Apartment towers up to 75 storeys proposed for Woolloongabba to alleviate housing crisis opposed by Greens

A plan to build more high-density apartments and affordable housing to combat Brisbane’s cost-of-living crisis has received stiff opposition from the Greens.

The proposed Woolloongabba Priority Development Area (PDA) would allow developers to circumvent council planning laws and build 75-storey apartment towers.

The Queensland government’s stated aims are to speed up the approvals process to build more higher-density homes to fill the shortage of houses.

In exchange, developers would be obliged to make at least 20 per cent of their new developments social or affordable housing.

The government estimates the PDA will build over 14,000 new dwellings over the next 40 years for the area flagged as Brisbane’s “second CBD”.

The plan specifies that taller towers must satisfy requirements around housing diversity, affordability, and sustainability to be green-lit.

The plan includes open spaces, bicycle lanes, and walkways linking to the upcoming underground Cross River Rail station and proposed Brisbane Metro station.

The Queensland government plans to make Woolloongabba’s Cross River Rail Station a central hub for the area.(Supplied: Cross River Rail Delivery Authority)

The MP for Woolloongabba’s South Brisbane electorate, the Greens’ Amy MacMahon, said the 20 per cent affordable housing requirement was too low since it meant 80 per cent of houses would be unaffordable.

She said the plan would allow developers to build “75-storey luxury towers” without adequate infrastructure to accommodate the larger population.

Furthermore, the Greens housing spokesperson said she opposed PDAs in general as an “extremely undemocratic” tool which reduced community consultation and enriched developers.

“Priority Development Areas are a tool that have been written by the state government to ram through these controversial projects out for the benefit of property developers,” Dr MacMahon said.

“Building these tall towers aren’t going to solve the housing crisis, there’s still going to be thousands of Queenslanders who can’t find somewhere affordable to live.”

Dr MacMahon said developers should be obliged to include public housing in any new development they build. 

Filling the shortfalls

YIMBY Qld chief executive Natalie Rayment said there was a severe shortage of housing in Brisbane, especially medium and high-density apartments.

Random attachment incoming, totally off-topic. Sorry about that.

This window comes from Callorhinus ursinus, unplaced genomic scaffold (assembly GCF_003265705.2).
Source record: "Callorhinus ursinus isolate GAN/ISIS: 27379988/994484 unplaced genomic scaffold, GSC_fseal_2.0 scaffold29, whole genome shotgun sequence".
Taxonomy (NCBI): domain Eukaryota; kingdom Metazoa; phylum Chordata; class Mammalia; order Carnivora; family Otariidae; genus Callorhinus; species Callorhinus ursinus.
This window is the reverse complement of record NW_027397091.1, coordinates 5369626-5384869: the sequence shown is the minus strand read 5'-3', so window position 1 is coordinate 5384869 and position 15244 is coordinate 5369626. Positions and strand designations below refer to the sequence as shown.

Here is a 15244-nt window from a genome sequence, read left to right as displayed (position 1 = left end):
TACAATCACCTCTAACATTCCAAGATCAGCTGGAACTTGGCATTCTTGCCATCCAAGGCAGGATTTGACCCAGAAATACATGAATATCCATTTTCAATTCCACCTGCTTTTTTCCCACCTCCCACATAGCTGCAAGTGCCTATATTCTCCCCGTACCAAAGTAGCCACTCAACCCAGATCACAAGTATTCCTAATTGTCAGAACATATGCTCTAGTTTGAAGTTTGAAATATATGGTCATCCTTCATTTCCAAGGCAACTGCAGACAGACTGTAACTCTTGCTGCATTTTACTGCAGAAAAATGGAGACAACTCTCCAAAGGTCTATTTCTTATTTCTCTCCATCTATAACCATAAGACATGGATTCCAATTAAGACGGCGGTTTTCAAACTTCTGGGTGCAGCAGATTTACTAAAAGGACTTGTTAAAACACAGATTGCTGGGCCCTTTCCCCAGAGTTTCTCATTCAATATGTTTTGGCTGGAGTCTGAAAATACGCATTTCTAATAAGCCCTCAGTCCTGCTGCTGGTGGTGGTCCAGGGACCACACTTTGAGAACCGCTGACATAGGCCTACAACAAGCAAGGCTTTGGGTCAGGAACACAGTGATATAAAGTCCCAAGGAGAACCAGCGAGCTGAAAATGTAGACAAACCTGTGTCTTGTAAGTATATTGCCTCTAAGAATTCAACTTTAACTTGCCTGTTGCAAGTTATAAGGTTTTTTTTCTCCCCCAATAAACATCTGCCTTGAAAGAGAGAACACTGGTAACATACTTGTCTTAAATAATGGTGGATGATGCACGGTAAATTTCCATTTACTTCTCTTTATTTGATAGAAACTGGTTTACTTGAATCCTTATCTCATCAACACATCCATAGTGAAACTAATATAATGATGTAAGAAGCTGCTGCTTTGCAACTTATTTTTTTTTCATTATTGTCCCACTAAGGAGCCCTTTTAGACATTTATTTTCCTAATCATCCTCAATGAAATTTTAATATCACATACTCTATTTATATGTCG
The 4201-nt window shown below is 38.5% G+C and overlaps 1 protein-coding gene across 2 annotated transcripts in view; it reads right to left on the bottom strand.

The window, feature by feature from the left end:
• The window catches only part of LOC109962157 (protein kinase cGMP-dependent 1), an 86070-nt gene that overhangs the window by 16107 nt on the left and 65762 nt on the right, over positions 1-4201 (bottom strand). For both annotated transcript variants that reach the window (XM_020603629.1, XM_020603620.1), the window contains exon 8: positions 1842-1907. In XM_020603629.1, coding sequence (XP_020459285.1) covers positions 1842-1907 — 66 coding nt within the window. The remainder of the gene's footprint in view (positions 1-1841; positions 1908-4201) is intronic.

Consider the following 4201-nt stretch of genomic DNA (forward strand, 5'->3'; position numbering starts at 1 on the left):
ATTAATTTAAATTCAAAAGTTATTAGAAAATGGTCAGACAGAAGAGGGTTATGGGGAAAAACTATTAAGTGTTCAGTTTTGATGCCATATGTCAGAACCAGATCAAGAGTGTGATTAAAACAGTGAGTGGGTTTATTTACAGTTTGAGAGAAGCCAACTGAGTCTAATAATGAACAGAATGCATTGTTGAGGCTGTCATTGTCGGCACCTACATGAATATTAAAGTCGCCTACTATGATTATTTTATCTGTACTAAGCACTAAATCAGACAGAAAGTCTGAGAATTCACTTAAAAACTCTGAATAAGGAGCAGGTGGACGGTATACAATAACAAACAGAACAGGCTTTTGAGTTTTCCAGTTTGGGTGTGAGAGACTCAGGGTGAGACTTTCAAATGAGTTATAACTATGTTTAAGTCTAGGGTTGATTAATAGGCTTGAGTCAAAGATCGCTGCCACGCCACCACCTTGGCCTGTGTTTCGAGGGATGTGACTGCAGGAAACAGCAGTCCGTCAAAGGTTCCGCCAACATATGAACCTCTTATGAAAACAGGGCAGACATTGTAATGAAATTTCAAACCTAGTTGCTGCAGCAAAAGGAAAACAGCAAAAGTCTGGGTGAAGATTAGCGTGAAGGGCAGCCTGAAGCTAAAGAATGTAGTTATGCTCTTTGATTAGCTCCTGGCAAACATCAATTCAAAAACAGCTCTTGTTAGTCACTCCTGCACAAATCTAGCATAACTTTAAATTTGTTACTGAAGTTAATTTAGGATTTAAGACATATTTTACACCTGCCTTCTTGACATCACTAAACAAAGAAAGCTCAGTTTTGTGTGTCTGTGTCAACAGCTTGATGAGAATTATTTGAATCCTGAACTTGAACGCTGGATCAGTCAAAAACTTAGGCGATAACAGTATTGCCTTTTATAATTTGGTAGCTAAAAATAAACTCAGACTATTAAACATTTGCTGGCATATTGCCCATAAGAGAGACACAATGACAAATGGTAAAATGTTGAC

The pro-development activist said Woolloongabba was the prime location for dense homes since it was close to hospitals, transport, knowledge-based businesses, and the CBD.

Ms Rayment said this was “affordability by design” since small apartments were cheaper to build than entire homes.

A woman next to a bush

Natalie Rayment says Woolloongabba is an ideal location for new housing options. (ABC Radio Brisbane: Kenji Sato)

“I think the plan is an important one for Brisbane which is going to create uplift and housing development, particularly around our key amenity and transport nodes,” Ms Rayment said.

“I do like the idea that social and affordable housing is provided in all neighbourhoods, not concentrated in any one area. So I think 20 per cent is a good baseline.”

Dr MacMahon said she doubted claims that building more houses would drive down the cost of rent.

She said the government instead needed to introduce rent freezes, vacant property levies, and rent hike caps to combat soaring rents.

“Even in areas where you’ve gotten this big influx of supply it hasn’t actually brought down the cost of housing,” Dr MacMahon said.

“In places like West End and South Brisbane rents have only ever continued to go up.”

State Development and Infrastructure Minister Grace Grace said the plan would build more houses, limit urban sprawl, and reduce car dependency.

“It is a shame to see the Greens are opposed to providing much needed housing in their own backyard,” Ms Grace said.

“Priority Development Areas provide the forward-planning and adaptability, combined with a 20 per cent social or affordable housing target vital to a state growing as fast as Queensland.”

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